• Cross sectional relations among trust beliefs, psychological maladjustment and social relations during childhood: Are very high as well as very low trusting children at risk?

      Rotenberg, Ken J.; Boulton, Michael J.; Fox, Claire L.; Keele University ; University College Chester ; Keele University (Springer, 2005)
    • The matrix of 'trust', 'governmentality', and 'authority'

      Powell, Jason; Coventry University (Sacha and Diamond Academic Publishers, 2014)
      This paper sets out to examine the relationship between trust and professional power in the context of Foucauldian social theory. Understood in its micro-political terms and conceived as impacting on individual identity and agency at a number of levels: intrapersonal, interpersonal, organisational and macro levels. The paper also explores the concepts of governmentality and authority in social theory and the relevance for understanding helping professions in contemporary society. This is an original paper employing a Foucauldian analysis of trust and relationship to health and social care policy and professional autonomy.
    • The relation between trust beliefs and loneliness during early childhood, middle childhood, and adulthood

      Rotenberg, Ken J.; Addis, Nick; Betts, Lucy R.; Corrigan, Amanda; Fox, Claire L.; Hobson, Zoe; Rennison, Sarah; Trueman, Mark; Boulton, Michael J.; Keele University ; Keele University ; Nottingham Trent University ; Keele University ; Keele University ; Keele University ; Keele University ; Keele University ; University of Chester (SAGE, 2010-06-28)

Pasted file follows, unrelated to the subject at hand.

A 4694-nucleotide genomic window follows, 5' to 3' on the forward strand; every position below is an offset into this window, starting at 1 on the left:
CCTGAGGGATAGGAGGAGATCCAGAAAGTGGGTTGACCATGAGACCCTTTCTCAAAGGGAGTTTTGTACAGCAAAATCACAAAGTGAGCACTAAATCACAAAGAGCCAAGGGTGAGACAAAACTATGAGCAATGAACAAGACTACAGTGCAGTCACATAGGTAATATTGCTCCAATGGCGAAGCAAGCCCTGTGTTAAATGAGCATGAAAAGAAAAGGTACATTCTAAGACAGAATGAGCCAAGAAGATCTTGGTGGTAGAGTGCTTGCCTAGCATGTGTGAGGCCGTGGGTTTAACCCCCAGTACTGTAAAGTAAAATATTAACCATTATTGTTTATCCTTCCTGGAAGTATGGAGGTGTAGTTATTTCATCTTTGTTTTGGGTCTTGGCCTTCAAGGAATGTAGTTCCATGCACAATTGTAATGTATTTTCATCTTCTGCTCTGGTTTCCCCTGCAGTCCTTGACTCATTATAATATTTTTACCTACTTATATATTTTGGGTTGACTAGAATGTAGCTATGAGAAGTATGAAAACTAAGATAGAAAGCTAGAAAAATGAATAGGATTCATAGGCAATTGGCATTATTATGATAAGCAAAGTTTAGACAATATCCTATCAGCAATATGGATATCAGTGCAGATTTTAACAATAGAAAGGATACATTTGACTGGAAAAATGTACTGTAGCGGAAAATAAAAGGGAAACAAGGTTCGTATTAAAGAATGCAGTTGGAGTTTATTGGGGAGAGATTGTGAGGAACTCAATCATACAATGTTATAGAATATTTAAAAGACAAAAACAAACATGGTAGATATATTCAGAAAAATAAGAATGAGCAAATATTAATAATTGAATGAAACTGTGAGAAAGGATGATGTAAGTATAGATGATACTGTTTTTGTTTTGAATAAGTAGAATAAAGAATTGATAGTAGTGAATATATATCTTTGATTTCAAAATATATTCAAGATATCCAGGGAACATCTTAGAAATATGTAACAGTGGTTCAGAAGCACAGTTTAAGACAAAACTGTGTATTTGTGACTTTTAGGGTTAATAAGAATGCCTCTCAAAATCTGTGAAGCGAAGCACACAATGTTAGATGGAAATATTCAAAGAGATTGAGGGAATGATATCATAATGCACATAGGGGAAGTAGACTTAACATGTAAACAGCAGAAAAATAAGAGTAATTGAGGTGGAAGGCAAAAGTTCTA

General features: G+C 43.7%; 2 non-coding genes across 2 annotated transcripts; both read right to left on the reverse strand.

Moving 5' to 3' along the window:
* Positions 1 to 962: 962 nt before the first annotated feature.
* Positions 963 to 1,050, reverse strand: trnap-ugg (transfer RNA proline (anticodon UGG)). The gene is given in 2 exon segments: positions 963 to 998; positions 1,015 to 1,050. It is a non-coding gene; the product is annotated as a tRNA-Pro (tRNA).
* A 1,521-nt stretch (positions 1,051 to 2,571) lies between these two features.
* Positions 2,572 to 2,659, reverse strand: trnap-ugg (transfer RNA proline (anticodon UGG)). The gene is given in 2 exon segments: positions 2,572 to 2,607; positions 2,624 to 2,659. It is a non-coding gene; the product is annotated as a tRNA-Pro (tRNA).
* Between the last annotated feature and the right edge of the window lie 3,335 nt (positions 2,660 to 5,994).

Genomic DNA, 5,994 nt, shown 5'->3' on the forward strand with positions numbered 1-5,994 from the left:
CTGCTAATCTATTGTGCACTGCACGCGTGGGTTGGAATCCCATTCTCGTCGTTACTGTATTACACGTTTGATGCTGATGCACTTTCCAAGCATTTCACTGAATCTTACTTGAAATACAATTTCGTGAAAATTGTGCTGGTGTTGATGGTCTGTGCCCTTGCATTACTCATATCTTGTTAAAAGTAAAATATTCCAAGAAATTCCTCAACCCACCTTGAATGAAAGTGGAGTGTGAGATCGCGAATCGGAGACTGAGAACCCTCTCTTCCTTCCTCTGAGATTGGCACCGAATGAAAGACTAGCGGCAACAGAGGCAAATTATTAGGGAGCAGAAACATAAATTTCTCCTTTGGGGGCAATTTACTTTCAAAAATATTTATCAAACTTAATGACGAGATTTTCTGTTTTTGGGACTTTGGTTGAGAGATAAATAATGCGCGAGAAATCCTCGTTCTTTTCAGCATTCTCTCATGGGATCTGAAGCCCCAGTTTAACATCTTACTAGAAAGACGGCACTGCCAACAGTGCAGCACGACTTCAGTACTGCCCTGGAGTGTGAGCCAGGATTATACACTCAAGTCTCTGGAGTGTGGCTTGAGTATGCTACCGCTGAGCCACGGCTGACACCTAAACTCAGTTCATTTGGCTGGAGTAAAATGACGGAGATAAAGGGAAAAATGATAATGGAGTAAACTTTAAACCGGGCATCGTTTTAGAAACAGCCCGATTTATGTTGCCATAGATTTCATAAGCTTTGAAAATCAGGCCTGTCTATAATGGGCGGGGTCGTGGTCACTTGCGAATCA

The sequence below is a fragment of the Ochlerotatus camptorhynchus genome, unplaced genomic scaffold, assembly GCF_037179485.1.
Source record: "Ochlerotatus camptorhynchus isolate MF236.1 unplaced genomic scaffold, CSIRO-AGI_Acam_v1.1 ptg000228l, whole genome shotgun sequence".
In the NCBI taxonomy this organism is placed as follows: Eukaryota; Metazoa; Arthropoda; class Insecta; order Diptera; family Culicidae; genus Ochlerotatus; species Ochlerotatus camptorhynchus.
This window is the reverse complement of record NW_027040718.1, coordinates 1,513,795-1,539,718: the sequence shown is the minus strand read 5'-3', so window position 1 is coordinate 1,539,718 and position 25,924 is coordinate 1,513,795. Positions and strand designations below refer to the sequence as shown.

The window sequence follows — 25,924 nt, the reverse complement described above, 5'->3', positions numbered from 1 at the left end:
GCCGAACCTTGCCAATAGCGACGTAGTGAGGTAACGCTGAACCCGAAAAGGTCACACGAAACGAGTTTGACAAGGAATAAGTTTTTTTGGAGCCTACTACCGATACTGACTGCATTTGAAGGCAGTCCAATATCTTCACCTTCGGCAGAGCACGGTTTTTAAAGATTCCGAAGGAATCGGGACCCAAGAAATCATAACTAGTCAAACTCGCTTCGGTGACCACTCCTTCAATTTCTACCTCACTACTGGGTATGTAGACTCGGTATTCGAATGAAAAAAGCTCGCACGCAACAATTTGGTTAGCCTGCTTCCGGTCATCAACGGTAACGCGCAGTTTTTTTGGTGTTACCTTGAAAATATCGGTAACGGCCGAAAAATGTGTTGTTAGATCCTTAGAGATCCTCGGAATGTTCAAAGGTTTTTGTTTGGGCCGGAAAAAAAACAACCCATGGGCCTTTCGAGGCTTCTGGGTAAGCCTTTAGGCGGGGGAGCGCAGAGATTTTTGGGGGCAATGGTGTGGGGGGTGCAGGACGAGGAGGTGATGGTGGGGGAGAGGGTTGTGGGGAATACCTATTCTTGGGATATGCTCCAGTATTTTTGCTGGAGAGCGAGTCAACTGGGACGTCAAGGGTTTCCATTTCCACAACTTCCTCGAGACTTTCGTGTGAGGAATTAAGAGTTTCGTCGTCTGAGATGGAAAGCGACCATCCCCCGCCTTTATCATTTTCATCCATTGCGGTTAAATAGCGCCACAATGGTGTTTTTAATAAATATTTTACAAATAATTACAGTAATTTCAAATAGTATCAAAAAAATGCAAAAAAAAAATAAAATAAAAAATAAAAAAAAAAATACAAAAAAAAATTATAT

This article discusses four studies which examined the relation between trust and loneliness.
    • A sociology of trust

      Powell, Jason; University of Chester (SciPress Ltd, 2014-05)
      The paper is a critical review of the problems and implications of trust and in managing diversity in the British community care system. It is a system in need of strong diversity management in the light of the world economic downturn in recent years. Despite raft of policies on leadership in social care in the UK, the structural issues for why the needs of diverse groups are not met are difficult to understand at particular levels of analysis. The central problem has been lack of ‘trust’. The paper detangles the implications of different forms of trust in order to understand care relations.